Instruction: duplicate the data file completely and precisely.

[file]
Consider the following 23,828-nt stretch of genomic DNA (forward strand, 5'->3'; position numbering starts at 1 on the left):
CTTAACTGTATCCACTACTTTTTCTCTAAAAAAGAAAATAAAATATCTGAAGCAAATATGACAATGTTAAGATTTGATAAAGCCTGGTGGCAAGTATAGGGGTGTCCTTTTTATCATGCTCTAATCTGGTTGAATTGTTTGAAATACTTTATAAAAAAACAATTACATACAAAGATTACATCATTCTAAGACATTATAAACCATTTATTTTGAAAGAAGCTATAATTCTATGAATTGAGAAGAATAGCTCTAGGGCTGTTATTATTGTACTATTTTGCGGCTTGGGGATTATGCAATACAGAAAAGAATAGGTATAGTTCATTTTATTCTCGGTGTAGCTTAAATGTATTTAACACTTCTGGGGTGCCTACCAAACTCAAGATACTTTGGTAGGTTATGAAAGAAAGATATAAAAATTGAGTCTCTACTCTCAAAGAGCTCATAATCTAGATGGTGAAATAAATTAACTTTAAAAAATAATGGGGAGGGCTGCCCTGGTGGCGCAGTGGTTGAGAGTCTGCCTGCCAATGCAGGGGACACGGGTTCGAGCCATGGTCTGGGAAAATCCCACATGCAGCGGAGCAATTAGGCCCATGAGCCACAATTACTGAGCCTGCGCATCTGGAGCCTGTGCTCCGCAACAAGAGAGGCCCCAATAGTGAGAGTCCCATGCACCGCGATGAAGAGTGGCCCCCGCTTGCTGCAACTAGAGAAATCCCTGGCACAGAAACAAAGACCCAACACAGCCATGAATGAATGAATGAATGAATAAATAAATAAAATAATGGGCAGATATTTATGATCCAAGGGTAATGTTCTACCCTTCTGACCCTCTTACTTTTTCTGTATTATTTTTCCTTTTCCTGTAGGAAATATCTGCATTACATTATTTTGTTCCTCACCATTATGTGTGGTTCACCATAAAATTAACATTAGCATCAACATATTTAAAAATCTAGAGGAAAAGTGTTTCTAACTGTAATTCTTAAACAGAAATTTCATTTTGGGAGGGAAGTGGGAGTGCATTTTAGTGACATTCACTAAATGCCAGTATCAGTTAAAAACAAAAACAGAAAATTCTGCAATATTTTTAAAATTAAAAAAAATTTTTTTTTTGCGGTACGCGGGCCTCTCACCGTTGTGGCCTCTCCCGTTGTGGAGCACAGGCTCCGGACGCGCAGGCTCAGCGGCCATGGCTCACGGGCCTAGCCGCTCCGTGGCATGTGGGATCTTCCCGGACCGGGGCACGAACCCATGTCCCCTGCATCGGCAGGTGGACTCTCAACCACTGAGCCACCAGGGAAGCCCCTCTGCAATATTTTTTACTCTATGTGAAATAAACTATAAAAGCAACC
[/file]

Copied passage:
Consider the following 23,828-nt stretch of genomic DNA (forward strand, 5'->3'; position numbering starts at 1 on the left):
CTTAACTGTATCCACTACTTTTTCTCTAAAAAAGAAAATAAAATATCTGAAGCAAATATGACAATGTTAAGATTTGATAAAGCCTGGTGGCAAGTATAGGGGTGTCCTTTTTATCATGCTCTAATCTGGTTGAATTGTTTGAAATACTTTATAAAAAAACAATTACATACAAAGATTACATCATTCTAAGACATTATAAACCATTTATTTTGAAAGAAGCTATAATTCTATGAATTGAGAAGAATAGCTCTAGGGCTGTTATTATTGTACTATTTTGCGGCTTGGGGATTATGCAATACAGAAAAGAATAGGTATAGTTCATTTTATTCTCGGTGTAGCTTAAATGTATTTAACACTTCTGGGGTGCCTACCAAACTCAAGATACTTTGGTAGGTTATGAAAGAAAGATATAAAAATTGAGTCTCTACTCTCAAAGAGCTCATAATCTAGATGGTGAAATAAATTAACTTTAAAAAATAATGGGGAGGGCTGCCCTGGTGGCGCAGTGGTTGAGAGTCTGCCTGCCAATGCAGGGGACACGGGTTCGAGCCATGGTCTGGGAAAATCCCACATGCAGCGGAGCAATTAGGCCCATGAGCCACAATTACTGAGCCTGCGCATCTGGAGCCTGTGCTCCGCAACAAGAGAGGCCCCAATAGTGAGAGTCCCATGCACCGCGATGAAGAGTGGCCCCCGCTTGCTGCAACTAGAGAAATCCCTGGCACAGAAACAAAGACCCAACACAGCCATGAATGAATGAATGAATGAATAAATAAATAAAATAATGGGCAGATATTTATGATCCAAGGGTAATGTTCTACCCTTCTGACCCTCTTACTTTTTCTGTATTATTTTTCCTTTTCCTGTAGGAAATATCTGCATTACATTATTTTGTTCCTCACCATTATGTGTGGTTCACCATAAAATTAACATTAGCATCAACATATTTAAAAATCTAGAGGAAAAGTGTTTCTAACTGTAATTCTTAAACAGAAATTTCATTTTGGGAGGGAAGTGGGAGTGCATTTTAGTGACATTCACTAAATGCCAGTATCAGTTAAAAACAAAAACAGAAAATTCTGCAATATTTTTAAAATTAAAAAAAATTTTTTTTTTGCGGTACGCGGGCCTCTCACCGTTGTGGCCTCTCCCGTTGTGGAGCACAGGCTCCGGACGCGCAGGCTCAGCGGCCATGGCTCACGGGCCTAGCCGCTCCGTGGCATGTGGGATCTTCCCGGACCGGGGCACGAACCCATGTCCCCTGCATCGGCAGGTGGACTCTCAACCACTGAGCCACCAGGGAAGCCCCTCTGCAATATTTTTTACTCTATGTGAAATAAACTATAAAAGCAACC